Inertia is not restricted to an inanimate condition, consider social inertial systems.

Without suitable mass in each of a society's separate parts to resist overall momentum, the minority becomes fodder for majority trampling. footprints. foot molds/impressions/carcass.

Minorities can however gain significant inertia of their own and reverse the course of the majority.

Sometimes such a reversal will result in massive disruption and subsequent paradigm shifts so that the minority is joined by enough to become the majority.

Other times the minority is charged with the job of continuing to maintain group momentum alone, against the resistance of the majority.

And sometimes, the minority's mass equally matches that of the majority and momentum grinds to zero - stagnation.

These conditions hold true for: business, literature, communities, international relations, science and invention,...

inertia: in erotic/sexual usage inertia is apathy or lack of responsiveness or arousal at the proceptive phase. It typically involves also the acceptive phase. It is experienced subjectively as lack of desire or drive. Antonym, ultraertia.

Dictionary of Sexology Project: Main Index

Inertia is the tendency of objects that are in motion, to stay in motion. This also applies to objects at rest. The amount of inertia is in proportion with the amount of mass in an object. An elephant is extremely harder to get moving than a mouse. Also, if both an elephant, and a mouse were charging at you, the elephant would definitely be harder to stop. This concept is known as Newton's first law of motion. Objects in motion will stay in motion at the same velocity unless acted on by an outside force. Again, objects will stay at rest, unless an outside force(Being a push or a pull) acts on it.

Not stagnant. Almost moving.

My velocity is down lately so all my stories end the same weary. Go the long way home and you’ll be late. I tried hard to move on, then I realized that I kept moving on even when I tried to stop. The steps carried me onward and nobody cared. I’m just like everybody else.

Most of the time life seems to me like standing in line, or waiting for something to happen. I knew a friend of my uncle who always used to say he watched the grass grow. He used to drink can after can of Old Style and sit in a fold out aluminum lawn chair. His name was Danny. Danny would point to things and tell me nothing about them.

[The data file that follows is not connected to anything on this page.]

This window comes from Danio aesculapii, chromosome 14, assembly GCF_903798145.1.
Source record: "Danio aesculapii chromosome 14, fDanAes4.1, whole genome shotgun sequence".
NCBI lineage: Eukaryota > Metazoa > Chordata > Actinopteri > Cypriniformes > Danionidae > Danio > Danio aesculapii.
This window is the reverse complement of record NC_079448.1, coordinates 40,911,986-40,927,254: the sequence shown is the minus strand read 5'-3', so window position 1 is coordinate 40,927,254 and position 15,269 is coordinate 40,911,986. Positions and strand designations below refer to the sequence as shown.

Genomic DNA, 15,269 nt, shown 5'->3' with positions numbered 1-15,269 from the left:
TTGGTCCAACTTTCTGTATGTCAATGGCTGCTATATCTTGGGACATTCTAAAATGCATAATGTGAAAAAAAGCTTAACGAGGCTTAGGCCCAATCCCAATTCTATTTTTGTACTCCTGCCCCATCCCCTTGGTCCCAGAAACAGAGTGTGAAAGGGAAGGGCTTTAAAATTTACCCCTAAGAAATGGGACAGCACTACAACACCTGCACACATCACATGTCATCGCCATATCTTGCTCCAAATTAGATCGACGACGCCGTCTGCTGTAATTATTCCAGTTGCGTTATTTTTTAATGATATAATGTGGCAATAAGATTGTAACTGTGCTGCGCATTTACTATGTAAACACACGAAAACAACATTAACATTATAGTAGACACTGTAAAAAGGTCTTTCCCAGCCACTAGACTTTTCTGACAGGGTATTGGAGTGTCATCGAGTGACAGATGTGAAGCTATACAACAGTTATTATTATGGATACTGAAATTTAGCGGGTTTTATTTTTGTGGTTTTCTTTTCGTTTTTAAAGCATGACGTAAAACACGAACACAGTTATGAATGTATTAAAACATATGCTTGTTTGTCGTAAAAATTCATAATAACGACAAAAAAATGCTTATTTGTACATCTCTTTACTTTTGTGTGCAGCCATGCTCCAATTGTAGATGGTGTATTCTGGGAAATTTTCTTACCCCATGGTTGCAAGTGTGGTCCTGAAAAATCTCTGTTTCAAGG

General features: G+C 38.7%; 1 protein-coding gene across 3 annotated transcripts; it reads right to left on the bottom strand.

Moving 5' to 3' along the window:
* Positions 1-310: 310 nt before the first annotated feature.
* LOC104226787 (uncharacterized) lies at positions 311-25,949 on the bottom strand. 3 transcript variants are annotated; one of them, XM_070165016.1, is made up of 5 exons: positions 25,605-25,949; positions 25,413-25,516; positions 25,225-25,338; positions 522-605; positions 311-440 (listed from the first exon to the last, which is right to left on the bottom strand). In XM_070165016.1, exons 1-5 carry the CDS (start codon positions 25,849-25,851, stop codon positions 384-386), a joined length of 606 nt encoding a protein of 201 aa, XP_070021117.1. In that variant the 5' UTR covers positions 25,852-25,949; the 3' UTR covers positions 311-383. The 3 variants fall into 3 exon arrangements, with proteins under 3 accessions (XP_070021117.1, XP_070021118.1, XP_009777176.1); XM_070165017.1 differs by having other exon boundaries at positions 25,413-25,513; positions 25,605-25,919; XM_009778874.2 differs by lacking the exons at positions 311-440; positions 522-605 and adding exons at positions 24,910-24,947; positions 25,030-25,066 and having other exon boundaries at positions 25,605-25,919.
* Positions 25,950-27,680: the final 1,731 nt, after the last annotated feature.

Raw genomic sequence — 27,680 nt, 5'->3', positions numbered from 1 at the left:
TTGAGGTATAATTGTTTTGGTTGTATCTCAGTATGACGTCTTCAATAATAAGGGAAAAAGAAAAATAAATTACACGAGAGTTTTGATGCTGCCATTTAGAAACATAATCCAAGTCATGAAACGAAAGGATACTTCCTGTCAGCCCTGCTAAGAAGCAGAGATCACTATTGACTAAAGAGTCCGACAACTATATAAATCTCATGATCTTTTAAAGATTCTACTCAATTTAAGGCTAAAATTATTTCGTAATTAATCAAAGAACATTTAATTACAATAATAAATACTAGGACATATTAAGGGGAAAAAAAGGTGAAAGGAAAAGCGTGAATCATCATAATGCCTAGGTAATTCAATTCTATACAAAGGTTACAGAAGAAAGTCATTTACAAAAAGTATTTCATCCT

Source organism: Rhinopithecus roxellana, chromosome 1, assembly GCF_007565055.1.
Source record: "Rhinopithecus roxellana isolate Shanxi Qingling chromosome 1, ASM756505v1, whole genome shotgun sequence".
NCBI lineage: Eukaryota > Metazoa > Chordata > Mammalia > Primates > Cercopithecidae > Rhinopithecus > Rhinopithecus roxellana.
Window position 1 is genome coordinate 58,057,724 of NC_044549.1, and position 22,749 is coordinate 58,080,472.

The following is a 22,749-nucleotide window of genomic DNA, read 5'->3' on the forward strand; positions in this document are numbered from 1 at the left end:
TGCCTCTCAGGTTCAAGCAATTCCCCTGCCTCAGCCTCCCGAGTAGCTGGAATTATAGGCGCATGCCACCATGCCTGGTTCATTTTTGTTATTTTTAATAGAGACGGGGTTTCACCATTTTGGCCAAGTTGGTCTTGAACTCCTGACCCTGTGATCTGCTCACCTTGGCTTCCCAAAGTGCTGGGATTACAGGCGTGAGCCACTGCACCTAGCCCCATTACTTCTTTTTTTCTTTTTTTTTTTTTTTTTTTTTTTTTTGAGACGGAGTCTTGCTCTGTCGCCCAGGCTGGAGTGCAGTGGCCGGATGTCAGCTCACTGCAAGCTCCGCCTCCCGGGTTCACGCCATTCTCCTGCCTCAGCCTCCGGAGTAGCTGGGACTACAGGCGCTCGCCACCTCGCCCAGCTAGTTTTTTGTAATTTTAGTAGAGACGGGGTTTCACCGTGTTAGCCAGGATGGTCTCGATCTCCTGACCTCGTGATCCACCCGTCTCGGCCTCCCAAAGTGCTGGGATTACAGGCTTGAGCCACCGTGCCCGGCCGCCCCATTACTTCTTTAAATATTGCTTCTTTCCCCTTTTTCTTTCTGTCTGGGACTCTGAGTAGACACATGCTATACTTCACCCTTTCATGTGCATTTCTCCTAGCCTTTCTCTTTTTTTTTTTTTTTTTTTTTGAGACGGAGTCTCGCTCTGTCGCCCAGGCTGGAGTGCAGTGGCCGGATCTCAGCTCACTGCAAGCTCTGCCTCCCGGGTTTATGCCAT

”There’s the Tom Turkey.” He’d say, pointing to a decrepit gobbler that roamed the hobby farm.

”See that mini goat?” He’d point, ”That mini goat done born five kids this last spring.”

”Get me a beer Bobby” He’d demand.

I can’t knock ol’ Danny because he let me drive his Chevrolet Pickup through cornfields when I was eleven. We went pheasant hunting.

”Don’ shoot the plain ones. He said, handing me a twelve gauge.

I had never shot a gun before and the only act of killin’ I’d been involved with was clubbing an opossum to death. We chased the opossum from under my neighbor’s porch when we were kids. We’d cornered it and didn’t know what to do, so my pal Chris smacked it right in the head with the aluminum bat he was carrying. I felt awful.

I somehow shot a pheasant when I was with Danny. His old Lab, Belle jumped through the cornfield and brought the cock back to me. Danny was so proud. His wife boiled and feathered it and they made me eat my prey. I broke a molar on the shot and everybody had a good laugh.

When Belle brought the fowl to me, she let it ease into my hands. I looked at the feathers and the trickle of blood that dripped from the shot and let my fingers push the feathers away to see the sound of the wound. I ate the roasted bird heartily.

The next morning, my shoulder ached from the recoil. A yellow bruise born reminded me of what I had done. The house on the hobby farm my uncle and his cronies used as an escape was silent except for the whiskey snores. I snuck down the stairs wandering through the broken screen door into the dewy light of dawn.

I stepped outside with some feed for the penned turkeys and chickens. The old rooster let out a call from under his basket. I could hear eggs dropping form the chickens in the guano hen house. The morning shook me. I tossed the grain into the pens and the birds cackled about. I stared into the fields and thought about the bird I had killed.

In*er"ti*a (?), n. [L., idleness, fr. iners idle. See Inert.]

1. Physics

That property of matter by which it tends when at rest to remain so, and when in motion to continue in motion, and in the same straight line or direction, unless acted on by some external force; -- sometimes called vis inertiae.


Inertness; indisposition to motion, exertion, or action; want of energy; sluggishness.

Men . . . have immense irresolution and inertia. Carlyle.

3. Med.

Want of activity; sluggishness; -- said especially of the uterus, when, in labor, its contractions have nearly or wholly ceased.

Center of inertia. Mech. See under Center.


© Webster 1913.

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